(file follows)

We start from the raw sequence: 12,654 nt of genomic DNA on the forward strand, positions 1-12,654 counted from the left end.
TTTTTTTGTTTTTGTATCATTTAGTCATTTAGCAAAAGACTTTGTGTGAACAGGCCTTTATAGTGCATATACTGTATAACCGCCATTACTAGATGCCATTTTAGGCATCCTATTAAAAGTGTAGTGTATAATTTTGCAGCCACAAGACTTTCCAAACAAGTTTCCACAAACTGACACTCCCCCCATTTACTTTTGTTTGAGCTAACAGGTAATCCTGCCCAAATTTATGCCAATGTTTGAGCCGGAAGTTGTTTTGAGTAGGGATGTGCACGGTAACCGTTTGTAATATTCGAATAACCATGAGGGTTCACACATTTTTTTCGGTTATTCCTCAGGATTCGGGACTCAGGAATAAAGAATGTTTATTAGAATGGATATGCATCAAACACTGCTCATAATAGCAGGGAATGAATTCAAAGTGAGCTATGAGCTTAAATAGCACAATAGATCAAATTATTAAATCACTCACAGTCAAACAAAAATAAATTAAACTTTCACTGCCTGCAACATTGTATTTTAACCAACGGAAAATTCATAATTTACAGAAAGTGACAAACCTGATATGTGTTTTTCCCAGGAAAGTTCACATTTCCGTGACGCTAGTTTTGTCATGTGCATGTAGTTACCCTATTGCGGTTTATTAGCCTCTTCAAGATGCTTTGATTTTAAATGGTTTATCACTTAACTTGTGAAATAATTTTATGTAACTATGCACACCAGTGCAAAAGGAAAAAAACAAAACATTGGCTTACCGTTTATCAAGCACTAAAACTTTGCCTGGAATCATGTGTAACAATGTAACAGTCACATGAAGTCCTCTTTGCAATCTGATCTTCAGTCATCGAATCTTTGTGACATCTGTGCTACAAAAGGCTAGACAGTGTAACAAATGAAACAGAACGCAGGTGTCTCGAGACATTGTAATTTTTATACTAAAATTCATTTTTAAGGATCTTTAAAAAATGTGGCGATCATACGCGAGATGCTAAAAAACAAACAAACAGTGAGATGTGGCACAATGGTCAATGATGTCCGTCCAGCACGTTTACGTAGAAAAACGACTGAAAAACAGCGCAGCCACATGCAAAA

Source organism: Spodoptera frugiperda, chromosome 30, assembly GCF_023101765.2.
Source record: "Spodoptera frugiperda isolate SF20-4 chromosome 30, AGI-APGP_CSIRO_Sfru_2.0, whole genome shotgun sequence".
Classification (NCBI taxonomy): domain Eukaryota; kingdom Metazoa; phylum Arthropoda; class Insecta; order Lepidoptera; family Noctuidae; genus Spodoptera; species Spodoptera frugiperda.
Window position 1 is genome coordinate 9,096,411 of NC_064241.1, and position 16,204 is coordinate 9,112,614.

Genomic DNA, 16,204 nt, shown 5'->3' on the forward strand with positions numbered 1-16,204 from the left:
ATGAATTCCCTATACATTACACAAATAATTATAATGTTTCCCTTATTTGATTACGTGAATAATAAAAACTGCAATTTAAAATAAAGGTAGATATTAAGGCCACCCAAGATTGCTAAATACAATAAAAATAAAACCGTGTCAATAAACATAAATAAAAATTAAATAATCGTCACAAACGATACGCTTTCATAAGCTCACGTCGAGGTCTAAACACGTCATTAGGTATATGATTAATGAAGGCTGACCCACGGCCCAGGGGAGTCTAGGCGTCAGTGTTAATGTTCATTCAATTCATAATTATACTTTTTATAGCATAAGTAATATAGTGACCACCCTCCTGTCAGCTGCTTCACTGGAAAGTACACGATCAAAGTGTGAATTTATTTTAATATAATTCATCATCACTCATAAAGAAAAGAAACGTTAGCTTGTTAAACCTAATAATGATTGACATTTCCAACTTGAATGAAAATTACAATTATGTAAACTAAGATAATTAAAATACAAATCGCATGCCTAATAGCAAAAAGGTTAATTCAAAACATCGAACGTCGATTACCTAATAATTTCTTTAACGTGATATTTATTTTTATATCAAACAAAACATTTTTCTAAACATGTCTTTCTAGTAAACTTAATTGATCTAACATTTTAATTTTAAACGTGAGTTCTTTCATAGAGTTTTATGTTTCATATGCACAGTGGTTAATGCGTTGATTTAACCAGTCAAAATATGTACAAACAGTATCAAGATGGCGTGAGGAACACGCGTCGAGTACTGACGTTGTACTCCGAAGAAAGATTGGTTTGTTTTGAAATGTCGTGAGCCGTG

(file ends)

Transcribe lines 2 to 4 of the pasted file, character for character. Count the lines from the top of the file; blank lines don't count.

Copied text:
TTTTTTTGTTTTTGTATCATTTAGTCATTTAGCAAAAGACTTTGTGTGAACAGGCCTTTATAGTGCATATACTGTATAACCGCCATTACTAGATGCCATTTTAGGCATCCTATTAAAAGTGTAGTGTATAATTTTGCAGCCACAAGACTTTCCAAACAAGTTTCCACAAACTGACACTCCCCCCATTTACTTTTGTTTGAGCTAACAGGTAATCCTGCCCAAATTTATGCCAATGTTTGAGCCGGAAGTTGTTTTGAGTAGGGATGTGCACGGTAACCGTTTGTAATATTCGAATAACCATGAGGGTTCACACATTTTTTTCGGTTATTCCTCAGGATTCGGGACTCAGGAATAAAGAATGTTTATTAGAATGGATATGCATCAAACACTGCTCATAATAGCAGGGAATGAATTCAAAGTGAGCTATGAGCTTAAATAGCACAATAGATCAAATTATTAAATCACTCACAGTCAAACAAAAATAAATTAAACTTTCACTGCCTGCAACATTGTATTTTAACCAACGGAAAATTCATAATTTACAGAAAGTGACAAACCTGATATGTGTTTTTCCCAGGAAAGTTCACATTTCCGTGACGCTAGTTTTGTCATGTGCATGTAGTTACCCTATTGCGGTTTATTAGCCTCTTCAAGATGCTTTGATTTTAAATGGTTTATCACTTAACTTGTGAAATAATTTTATGTAACTATGCACACCAGTGCAAAAGGAAAAAAACAAAACATTGGCTTACCGTTTATCAAGCACTAAAACTTTGCCTGGAATCATGTGTAACAATGTAACAGTCACATGAAGTCCTCTTTGCAATCTGATCTTCAGTCATCGAATCTTTGTGACATCTGTGCTACAAAAGGCTAGACAGTGTAACAAATGAAACAGAACGCAGGTGTCTCGAGACATTGTAATTTTTATACTAAAATTCATTTTTAAGGATCTTTAAAAAATGTGGCGATCATACGCGAGATGCTAAAAAACAAACAAACAGTGAGATGTGGCACAATGGTCAATGATGTCCGTCCAGCACGTTTACGTAGAAAAACGACTGAAAAACAGCGCAGCCACATGCAAAA

Source organism: Spodoptera frugiperda, chromosome 30, assembly GCF_023101765.2.
Source record: "Spodoptera frugiperda isolate SF20-4 chromosome 30, AGI-APGP_CSIRO_Sfru_2.0, whole genome shotgun sequence".